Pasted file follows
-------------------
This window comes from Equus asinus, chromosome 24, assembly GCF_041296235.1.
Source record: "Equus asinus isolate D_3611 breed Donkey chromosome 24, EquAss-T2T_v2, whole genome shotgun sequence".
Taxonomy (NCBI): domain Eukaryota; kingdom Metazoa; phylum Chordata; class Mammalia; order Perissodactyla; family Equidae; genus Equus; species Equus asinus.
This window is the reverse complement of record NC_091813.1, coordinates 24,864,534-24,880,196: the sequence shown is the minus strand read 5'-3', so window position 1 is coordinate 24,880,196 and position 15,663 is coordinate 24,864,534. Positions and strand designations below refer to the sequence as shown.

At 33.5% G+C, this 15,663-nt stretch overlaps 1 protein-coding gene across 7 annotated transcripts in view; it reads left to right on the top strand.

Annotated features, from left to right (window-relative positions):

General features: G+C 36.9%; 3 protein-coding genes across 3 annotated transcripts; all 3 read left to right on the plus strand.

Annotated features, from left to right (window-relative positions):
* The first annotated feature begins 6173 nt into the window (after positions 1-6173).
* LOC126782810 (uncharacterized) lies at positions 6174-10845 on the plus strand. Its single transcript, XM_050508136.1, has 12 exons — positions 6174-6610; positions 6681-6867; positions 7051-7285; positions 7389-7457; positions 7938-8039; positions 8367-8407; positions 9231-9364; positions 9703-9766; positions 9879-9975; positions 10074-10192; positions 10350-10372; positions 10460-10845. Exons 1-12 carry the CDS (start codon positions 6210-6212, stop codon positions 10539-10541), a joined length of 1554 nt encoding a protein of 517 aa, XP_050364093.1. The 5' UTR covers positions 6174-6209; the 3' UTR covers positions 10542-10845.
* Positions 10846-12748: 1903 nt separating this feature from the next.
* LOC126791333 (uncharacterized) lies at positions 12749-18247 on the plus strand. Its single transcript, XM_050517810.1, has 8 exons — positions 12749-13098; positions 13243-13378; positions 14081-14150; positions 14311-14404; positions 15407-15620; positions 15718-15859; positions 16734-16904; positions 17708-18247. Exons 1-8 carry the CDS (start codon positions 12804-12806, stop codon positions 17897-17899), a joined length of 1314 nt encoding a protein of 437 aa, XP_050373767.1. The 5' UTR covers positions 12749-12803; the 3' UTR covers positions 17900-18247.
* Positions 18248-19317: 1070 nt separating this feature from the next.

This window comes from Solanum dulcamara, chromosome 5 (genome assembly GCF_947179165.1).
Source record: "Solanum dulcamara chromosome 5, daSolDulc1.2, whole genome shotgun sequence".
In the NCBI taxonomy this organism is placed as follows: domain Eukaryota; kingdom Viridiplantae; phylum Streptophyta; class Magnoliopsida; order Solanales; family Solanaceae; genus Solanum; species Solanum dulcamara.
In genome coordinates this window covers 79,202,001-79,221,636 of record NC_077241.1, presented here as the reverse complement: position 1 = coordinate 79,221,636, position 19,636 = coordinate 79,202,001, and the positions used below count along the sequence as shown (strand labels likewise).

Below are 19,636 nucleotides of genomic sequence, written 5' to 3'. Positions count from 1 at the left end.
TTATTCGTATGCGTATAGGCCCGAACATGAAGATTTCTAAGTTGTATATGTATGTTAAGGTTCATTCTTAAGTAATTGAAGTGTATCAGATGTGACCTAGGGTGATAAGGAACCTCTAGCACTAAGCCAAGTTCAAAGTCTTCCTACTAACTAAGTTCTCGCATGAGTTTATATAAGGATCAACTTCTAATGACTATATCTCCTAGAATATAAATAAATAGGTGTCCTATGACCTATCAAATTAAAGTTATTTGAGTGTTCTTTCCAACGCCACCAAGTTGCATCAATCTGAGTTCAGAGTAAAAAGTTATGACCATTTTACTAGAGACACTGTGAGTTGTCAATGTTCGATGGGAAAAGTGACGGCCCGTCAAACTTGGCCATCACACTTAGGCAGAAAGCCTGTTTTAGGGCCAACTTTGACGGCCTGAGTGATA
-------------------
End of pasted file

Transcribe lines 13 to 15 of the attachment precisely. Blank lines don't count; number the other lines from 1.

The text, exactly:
* Positions 18248-19317: 1070 nt separating this feature from the next.

This window comes from Solanum dulcamara, chromosome 5 (genome assembly GCF_947179165.1).
Source record: "Solanum dulcamara chromosome 5, daSolDulc1.2, whole genome shotgun sequence".